Sure his team was just waxed yesterday in the FIBA Americas final by the US once again (118-81) but with their silver medal finish, his Argentinian squad guaranteed themselves a spot at the Beijing Olympics.
To top this off, Delfino’s club was playing this tournament missing at least five of their best players and still rolled through the tournament tearing through every team except the US. Yes, they’ll be ready in Beijing.
And finally, thanks to the absence of many of these players, this tournament allowed Delfino to take center stage. He scored only nine points against the US but for the tournament he averaged almost 14, along with six rebounds and three assists. As we discussed in earlier articles, he did a bit of everything.
He also played some solid defence whenever I had the privilege of watching him and was a regular feature on many of the highlight reels during the tournament thanks to his spastic drives to the basket.
In fact it was during one of his forays to the hoop against Team Canada that I started wondering just how much the Raptors will miss Morris Peterson next season. While Peterson is slightly bigger in stature, he and Delfino have similar games being able to contribute a bit at both ends of the court with Carlos perhaps being the more athletic of the two.
Let’s take a closer look at some numbers for argument’s sake.
Last year, Peterson averaged 8.9 points, 3.3 rebounds, and less than an assist. He shot 43 per cent from the field and 36 per cent from beyond the arc in approximately 21 minutes of action a game.
Delfino for the tournament? – 13.9 points, 6.3 rebounds, and 3.3 assists. He shot 36 per cent from the field and 33.3 per cent 3-point range. From the free throw line, Delfino shot 71.4 and this was all in approximately 31 minutes a game.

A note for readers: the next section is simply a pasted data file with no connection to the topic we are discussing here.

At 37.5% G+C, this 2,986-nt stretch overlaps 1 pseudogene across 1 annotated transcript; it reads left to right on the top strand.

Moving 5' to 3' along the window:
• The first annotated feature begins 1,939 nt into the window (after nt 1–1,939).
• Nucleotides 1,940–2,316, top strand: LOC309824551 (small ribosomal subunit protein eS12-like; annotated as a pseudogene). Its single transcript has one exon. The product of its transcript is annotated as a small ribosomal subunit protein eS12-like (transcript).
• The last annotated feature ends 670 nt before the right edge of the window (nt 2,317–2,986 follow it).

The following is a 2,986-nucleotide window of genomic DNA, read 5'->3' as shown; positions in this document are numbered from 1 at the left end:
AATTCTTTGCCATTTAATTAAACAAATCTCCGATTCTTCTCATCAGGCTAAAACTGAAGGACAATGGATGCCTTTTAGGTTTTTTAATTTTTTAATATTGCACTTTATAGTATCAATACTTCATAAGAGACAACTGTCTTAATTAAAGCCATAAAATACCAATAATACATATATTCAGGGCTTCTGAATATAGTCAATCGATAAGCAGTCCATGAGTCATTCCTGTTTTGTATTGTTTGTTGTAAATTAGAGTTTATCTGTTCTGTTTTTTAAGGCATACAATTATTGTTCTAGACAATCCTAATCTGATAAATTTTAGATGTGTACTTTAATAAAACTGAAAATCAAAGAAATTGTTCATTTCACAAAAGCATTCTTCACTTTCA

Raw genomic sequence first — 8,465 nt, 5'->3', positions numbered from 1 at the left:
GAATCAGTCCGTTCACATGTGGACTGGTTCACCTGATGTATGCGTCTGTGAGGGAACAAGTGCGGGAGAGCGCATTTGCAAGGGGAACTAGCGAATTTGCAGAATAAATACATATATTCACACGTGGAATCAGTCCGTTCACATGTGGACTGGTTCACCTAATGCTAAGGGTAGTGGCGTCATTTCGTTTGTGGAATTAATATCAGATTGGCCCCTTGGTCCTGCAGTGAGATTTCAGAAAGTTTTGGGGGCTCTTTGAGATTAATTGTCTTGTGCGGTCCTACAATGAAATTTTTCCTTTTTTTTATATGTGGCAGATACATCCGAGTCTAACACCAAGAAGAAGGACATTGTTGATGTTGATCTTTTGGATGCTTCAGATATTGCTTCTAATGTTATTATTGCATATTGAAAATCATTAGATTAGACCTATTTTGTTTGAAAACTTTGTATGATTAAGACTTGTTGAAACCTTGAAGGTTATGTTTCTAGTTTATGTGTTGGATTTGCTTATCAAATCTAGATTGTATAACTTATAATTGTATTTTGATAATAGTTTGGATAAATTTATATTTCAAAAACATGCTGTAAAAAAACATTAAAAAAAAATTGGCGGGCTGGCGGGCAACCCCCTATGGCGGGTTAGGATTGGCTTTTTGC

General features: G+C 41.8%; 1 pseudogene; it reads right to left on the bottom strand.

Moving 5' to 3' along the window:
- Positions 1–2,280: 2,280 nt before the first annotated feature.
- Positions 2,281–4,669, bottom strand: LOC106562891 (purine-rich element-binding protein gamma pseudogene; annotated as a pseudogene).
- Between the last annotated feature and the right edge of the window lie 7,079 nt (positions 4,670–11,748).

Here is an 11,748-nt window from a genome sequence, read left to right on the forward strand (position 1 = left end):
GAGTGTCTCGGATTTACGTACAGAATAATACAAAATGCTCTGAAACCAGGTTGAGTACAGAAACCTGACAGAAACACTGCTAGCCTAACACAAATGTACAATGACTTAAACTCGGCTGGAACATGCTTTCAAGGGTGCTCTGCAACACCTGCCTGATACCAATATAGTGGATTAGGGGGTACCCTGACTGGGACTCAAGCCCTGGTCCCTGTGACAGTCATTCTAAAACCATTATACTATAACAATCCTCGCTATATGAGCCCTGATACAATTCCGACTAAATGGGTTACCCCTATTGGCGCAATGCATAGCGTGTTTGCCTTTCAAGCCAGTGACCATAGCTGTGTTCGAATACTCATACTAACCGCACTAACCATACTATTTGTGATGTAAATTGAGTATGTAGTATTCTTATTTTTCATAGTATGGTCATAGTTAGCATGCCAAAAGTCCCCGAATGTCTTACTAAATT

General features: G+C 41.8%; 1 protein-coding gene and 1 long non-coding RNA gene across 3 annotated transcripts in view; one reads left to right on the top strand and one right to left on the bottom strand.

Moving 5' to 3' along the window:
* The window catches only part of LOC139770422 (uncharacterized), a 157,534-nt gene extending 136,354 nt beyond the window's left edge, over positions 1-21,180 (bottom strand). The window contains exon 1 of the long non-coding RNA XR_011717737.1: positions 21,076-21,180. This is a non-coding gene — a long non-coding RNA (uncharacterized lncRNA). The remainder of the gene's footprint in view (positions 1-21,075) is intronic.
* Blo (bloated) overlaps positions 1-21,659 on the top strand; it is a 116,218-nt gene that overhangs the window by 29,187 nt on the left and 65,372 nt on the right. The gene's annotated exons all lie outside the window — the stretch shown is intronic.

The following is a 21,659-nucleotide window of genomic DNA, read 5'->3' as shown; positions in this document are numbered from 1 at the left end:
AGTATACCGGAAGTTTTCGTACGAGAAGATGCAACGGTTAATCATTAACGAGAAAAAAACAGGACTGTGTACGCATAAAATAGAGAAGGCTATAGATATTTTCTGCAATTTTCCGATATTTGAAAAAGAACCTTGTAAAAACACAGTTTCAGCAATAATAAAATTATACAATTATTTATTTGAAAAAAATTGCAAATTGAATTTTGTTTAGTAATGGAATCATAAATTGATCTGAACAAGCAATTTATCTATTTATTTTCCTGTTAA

At first glance it looks like Peterson is the better marksmen, with Delfino being the superior scorer, rebounder and passer.
However put over 48 minutes, the two have much closer numbers than would first appear.
Peterson would average 20 points a game while Delfino would be at about 21 points. In the rebounding department, Delfino would average close to 10 boards while Peterson would average about 8.
And in the dime dropping area? This is the area with the greatest disparity as Delfino would average about 5 assists with Peterson clocking in at about 2.
So what does this all mean?
Well, maybe nothing.
It’s tough to compare two different players as it is, and that’s before you factor in the different levels of play (the NBA vs. International Competition) or the different styles of play used by the International clubs and the rules governing them.
But if nothing else, I think fans can look at these numbers and think "hey, good luck in New Orleans Mo, but we’re going to be fine over here!"
Yes, Peterson had a great year in 05-06, but that was on a bad team and last year, it was clear to all Raptors fans that he struggled even when given opportunities. I may be the biggest Mo Pete apologist of them all, but even I felt he came to camp out of shape and just didn’t get back into the groove until the last games of the playoffs when indeed, it was too little, too late.